In Birsch v. Tumbleson, 4 Cir., 1929, 31 F.2d 811, at page 814, 65 A.L.R. 725, the Court, speaking through Judge Waddill, aptly stated the controlling principles in such cases in the following language: "The determination of this class of cases necessarily involves the consideration of the facts of the particular case, as manifestly there may be those in which federal officers are entitled to such discharge. But it must be made clear that their conduct was reasonably free from doubt, that is to say, where they exercised only such authority as was necessary and proper in their capacity as federal officers, in arresting those believed to have violated the federal laws, and did not, in so doing, exceed such authority, and that what they did was necessary, or at least believed by them to be necessary, to properly discharge their duties, or for their own protection." (Italics supplied.)

The case of In re Neagle, 1890, 135 U.S. 1, 10 S. Ct. 658, 34 L. Ed. 55, affords us an interpretation by the Supreme Court of the statutory provision. The facts in that case were that Neagle, a deputy marshal of the United States, was discharged on habeas corpus from custody under commitment by a magistrate of California on a charge of homicide. It appeared that he was directed by the President of the United States, through the Attorney General, to guard and protect a Justice of the Supreme Court of the United States, and in the discharge of that duty killed one Terry. The Court, in its opinion, said that when Neagle took the life of Terry he was acting as a deputy marshal under authority of the law, and that he was not liable to answer in the courts of California on account of his part in the transaction. It was also decided that no act done in pursuance of a law of the United States lawfully enacted can be an offense against the laws of a state, and that an act done in obedience to rules and regulations lawfully prescribed by one in the executive department of the government, or in obedience to the direction of one of the heads of such departments, acting within the scope of his authority, is to be regarded as an act done in pursuance of a law of the United States, although no statute of the United States has in express terms directed the doing of the act.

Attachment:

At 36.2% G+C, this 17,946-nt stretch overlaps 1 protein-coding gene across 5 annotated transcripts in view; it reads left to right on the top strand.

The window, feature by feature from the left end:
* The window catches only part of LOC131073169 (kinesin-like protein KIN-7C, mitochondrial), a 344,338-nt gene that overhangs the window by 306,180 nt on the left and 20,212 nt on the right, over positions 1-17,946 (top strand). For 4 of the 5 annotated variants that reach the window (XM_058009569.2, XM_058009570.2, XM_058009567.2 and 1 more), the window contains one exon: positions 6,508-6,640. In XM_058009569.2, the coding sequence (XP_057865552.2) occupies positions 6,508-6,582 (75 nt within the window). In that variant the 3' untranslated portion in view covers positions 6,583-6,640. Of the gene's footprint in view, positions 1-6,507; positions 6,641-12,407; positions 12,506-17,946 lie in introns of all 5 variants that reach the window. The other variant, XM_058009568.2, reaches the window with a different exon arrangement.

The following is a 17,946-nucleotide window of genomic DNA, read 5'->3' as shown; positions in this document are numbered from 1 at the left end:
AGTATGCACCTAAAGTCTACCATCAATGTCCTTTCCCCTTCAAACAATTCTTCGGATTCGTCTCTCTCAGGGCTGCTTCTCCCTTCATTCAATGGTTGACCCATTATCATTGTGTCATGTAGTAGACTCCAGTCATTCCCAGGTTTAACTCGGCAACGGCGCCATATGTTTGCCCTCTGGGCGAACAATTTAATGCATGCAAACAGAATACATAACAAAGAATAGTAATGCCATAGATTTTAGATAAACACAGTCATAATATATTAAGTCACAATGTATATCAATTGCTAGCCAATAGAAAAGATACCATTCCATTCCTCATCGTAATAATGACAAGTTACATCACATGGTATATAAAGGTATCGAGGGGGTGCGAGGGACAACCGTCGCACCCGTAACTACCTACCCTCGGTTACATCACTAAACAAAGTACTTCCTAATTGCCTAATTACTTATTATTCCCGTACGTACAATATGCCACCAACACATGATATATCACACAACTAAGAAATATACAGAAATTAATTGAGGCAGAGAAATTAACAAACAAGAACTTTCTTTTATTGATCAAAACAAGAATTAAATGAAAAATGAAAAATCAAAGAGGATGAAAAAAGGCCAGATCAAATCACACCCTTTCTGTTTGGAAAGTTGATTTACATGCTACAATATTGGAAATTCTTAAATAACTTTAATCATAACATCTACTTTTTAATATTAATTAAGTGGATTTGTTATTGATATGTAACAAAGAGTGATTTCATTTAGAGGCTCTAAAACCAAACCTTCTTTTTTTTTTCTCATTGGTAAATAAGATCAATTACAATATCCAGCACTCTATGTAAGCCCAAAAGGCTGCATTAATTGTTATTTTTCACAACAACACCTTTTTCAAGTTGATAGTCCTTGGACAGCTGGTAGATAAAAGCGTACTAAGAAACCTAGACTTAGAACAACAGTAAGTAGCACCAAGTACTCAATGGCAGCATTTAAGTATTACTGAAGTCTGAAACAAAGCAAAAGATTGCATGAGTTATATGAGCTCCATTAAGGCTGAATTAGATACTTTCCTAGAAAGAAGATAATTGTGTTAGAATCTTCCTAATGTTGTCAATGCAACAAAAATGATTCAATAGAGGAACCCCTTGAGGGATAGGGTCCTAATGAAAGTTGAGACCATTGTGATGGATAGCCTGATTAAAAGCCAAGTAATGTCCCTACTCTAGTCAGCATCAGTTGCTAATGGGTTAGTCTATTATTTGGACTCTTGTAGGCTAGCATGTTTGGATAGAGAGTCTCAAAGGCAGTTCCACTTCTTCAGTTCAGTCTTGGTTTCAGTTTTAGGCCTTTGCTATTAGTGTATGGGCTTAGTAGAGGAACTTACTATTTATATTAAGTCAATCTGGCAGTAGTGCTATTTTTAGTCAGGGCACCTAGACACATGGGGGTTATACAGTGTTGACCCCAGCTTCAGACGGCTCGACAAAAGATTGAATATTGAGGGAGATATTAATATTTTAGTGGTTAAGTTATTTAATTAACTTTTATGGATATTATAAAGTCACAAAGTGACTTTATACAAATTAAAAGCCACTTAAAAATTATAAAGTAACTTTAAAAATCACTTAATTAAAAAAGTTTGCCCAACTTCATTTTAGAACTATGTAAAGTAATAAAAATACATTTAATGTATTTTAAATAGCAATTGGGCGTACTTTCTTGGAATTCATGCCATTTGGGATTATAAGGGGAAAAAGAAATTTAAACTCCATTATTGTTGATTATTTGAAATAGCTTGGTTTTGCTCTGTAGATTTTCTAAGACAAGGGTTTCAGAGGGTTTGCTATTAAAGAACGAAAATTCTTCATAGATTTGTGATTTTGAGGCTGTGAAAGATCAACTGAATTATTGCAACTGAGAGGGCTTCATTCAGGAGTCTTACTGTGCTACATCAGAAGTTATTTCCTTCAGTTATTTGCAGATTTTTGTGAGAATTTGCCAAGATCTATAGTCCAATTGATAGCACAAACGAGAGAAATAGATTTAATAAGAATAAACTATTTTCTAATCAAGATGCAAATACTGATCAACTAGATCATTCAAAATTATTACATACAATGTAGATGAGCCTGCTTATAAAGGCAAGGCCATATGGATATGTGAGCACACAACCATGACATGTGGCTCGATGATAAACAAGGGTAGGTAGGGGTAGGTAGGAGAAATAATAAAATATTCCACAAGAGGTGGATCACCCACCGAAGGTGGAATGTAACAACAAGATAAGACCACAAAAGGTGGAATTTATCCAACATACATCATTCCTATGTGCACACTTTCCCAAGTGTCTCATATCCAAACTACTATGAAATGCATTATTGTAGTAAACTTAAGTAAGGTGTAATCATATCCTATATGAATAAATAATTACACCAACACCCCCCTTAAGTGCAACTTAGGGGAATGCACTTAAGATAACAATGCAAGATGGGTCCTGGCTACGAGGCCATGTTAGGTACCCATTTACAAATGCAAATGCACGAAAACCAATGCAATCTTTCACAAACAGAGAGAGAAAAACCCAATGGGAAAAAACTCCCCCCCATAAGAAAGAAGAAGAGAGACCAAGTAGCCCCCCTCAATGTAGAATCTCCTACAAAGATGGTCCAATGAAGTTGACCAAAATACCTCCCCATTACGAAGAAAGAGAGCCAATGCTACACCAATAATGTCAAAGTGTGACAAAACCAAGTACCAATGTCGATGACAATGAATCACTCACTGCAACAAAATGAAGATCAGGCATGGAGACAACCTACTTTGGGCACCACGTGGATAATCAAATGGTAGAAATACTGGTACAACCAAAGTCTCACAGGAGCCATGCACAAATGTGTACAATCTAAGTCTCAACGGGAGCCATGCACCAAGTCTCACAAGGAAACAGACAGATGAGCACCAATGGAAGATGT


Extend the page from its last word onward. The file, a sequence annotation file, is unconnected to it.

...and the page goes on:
In Brown v. Cain, D.C.E.D.Pa.1944, 56 F. Supp. 56, the most recent case brought to my attention, which was decided by Judge Kirkpatrick, the opinion contains an able and comprehensive discussion of the guiding principles. The petitioner in that case was a member of the United States Coast Guard Auxiliary Temporary Reserve, and had been assigned to guard duty at a shipbuilding plant. In the course of his duty a disturbance occurred in which he was struck by a brick thrown by a member of the crowd which he was attempting to *449 dispel. Immediately after the brick was thrown petitioner noticed one member of the crowd running away. He called on him to halt, and when his order was disregarded he fired, killing the suspected assailant. He was arrested and indicted by the grand jury of Delaware County for murder and was in custody of the warden of the county prison when he brought his petition for a writ of habeas corpus. The opinion sets out three tests which should be applied to this type of case. At page 58 of 56 F. Supp., the Court says: "The first question is, was the act for which the relator is held, an act done in pursuance of the law of the United States? The answer does not depend upon guilt or innocence of the relator or his amenability to State law had he not been a government officer, but solely upon whether he had authority from the United States to arrest persons guilty of the offense for the commission of which he was trying to make the arrest, whether he had reasonable cause to believe and did honestly believe that the person he shot was guilty of the offense for which he was trying to arrest him, and whether, in attempting to make the arrest he acted within the scope of his authority and used no more force than he honestly and reasonably believed was necessary."